Find connection and relationships 

Another key to building resilience is having strong connections and attachments. It doesn’t have to be with a parent or guardian or family member; it can be with friends, teammates or a coach. “But having folks who see you and believe in you and are there for you is incredibly important,” says Browning.  

The team that ended up being chosen for the varsity boat in 1936 found so much success in large part because they were able to let go of their egos and work as team that supported one another on and off the water. Their ability to trust each other became as important as their physical strength.  

Whether you’re on a rowing team or part of a club or community group, whether it’s a coach or a manager or mentor, having people in your corner is essential for being able to face challenges and move through them. 

Foster positive emotions 

In order to get through something hard, it matters what the voice in your head is saying. If your thoughts are full of self-doubt and self-criticism, it’s going make it even more difficult. Instead, says Browning, it’s important to “cultivate an inner ally that shows up and supports you when things are the hardest.” That might mean coming up with a positive mantra to focus on and say to yourself or to your team.  

The UW team’s coxswain, Bobby Moch, had many phrases and chants to keep his team motivated. One of them was M.I.B. or “Mind in the Boat.” In other words, don’t let your thoughts drift to negative places. These mantras pushed the UW rowing team through the hardest races. It can also be helpful to come up with a mantra in everyday life to get through stressful times, even something as simple as “I got this.”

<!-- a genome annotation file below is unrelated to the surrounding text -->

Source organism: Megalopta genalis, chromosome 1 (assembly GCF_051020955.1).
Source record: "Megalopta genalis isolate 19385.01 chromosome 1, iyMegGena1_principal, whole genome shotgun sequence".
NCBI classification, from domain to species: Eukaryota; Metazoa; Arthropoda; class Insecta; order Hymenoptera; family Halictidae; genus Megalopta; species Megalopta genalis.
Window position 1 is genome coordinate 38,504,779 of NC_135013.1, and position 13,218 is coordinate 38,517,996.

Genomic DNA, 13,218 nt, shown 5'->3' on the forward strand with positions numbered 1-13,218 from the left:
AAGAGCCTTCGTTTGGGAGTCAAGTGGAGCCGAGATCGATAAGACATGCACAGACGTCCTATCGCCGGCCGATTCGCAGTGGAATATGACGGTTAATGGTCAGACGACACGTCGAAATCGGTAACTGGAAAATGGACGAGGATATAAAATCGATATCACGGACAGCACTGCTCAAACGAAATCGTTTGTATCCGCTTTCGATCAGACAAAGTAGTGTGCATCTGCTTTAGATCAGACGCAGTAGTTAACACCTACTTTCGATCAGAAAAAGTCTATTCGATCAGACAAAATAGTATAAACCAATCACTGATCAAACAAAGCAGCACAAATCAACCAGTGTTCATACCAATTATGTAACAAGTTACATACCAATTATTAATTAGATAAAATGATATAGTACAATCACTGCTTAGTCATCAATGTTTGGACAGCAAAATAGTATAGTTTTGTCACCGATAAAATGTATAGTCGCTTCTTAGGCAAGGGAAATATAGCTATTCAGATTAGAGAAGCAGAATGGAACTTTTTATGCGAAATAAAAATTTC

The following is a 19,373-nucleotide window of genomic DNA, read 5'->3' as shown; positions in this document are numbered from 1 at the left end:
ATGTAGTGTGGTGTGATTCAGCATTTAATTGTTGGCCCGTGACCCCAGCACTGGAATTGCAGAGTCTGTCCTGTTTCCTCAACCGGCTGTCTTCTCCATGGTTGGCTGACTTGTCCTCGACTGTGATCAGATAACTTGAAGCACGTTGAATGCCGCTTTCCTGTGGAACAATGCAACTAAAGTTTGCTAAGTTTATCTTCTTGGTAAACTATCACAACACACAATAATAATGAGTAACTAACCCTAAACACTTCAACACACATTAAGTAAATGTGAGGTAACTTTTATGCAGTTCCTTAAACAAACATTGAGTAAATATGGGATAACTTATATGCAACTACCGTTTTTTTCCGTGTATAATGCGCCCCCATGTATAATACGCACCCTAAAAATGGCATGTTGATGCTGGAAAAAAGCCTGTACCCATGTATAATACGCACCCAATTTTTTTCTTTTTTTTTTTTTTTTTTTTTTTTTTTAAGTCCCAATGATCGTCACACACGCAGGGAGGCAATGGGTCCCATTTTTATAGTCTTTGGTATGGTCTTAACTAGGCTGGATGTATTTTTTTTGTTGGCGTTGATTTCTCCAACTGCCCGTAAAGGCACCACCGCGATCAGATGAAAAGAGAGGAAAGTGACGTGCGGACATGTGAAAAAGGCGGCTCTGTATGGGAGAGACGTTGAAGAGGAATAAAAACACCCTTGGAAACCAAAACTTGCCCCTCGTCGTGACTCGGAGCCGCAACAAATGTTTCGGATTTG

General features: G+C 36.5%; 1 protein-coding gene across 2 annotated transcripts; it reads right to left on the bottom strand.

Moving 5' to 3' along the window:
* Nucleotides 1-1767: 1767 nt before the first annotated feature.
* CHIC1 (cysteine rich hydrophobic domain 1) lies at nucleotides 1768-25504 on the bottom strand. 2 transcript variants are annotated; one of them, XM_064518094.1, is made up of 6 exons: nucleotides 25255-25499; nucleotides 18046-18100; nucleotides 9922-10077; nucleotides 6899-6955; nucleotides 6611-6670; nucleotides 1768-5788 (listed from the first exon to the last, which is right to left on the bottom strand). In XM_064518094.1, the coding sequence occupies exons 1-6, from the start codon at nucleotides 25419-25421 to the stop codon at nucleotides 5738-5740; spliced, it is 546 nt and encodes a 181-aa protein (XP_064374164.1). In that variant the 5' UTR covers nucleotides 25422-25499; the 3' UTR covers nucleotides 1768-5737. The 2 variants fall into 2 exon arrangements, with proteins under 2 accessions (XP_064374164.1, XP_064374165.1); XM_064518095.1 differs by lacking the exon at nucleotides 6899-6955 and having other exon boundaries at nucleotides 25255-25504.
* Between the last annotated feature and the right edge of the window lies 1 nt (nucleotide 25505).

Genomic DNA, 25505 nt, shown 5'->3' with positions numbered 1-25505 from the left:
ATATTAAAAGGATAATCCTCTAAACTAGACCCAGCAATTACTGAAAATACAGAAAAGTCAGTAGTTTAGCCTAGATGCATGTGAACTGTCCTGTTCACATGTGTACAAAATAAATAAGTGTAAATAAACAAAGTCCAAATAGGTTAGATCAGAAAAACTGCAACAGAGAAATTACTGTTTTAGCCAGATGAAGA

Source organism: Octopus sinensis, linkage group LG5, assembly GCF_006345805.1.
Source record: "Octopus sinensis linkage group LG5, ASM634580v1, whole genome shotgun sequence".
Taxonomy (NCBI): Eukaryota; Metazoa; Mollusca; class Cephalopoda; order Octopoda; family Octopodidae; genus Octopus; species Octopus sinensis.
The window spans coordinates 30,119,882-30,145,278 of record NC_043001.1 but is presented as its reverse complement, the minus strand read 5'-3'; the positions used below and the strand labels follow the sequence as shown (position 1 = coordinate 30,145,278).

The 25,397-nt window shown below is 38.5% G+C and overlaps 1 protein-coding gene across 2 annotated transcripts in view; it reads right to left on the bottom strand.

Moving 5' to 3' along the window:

Cultivate a sense of purpose 

When the UW rowers first joined the team, they were just college kids learning the sport. They developed rivalries and grudges. But in 1936, with the chance of representing the United States in an Olympics on the precipice of WWII, they started rowing for something more than themselves and their egos. 

Even if you’re not on the biggest global stage during a historic moment, the ability to cultivate a sense of purpose while going through something painful or hard, Browning says, is crucial to building resilience.  

Focus on what you can control 

A final piece of being resilient in the face of challenges is possessing the ability to focus on what you can control. And rowing provides a good metaphor for how to do that.  

“You get really good at figuring out how can I move the boat faster. That becomes the metric: Did I move the boat as fast as I possibly could?” says Browning. “I can't actually control the speed of other folks. So, you try to understand what is in the sphere of your control and maximize performance in that space.” 

During the 1936 season, all sorts of things went wrong for the UW rowing team. The weather affected many of their races, other teams tried to get in their heads, and they didn’t know how they’d pay for their trip to Europe. But even with everything that wasn’t going their way, when the UW rowing team focused on getting their strokes in sync, they were able to persevere. 

It’s hard to resist being preoccupied with everything that’s going wrong in your life or in the world, but if you can focus on what you can control and put one foot in front of the other, you can get through more than you might imagine.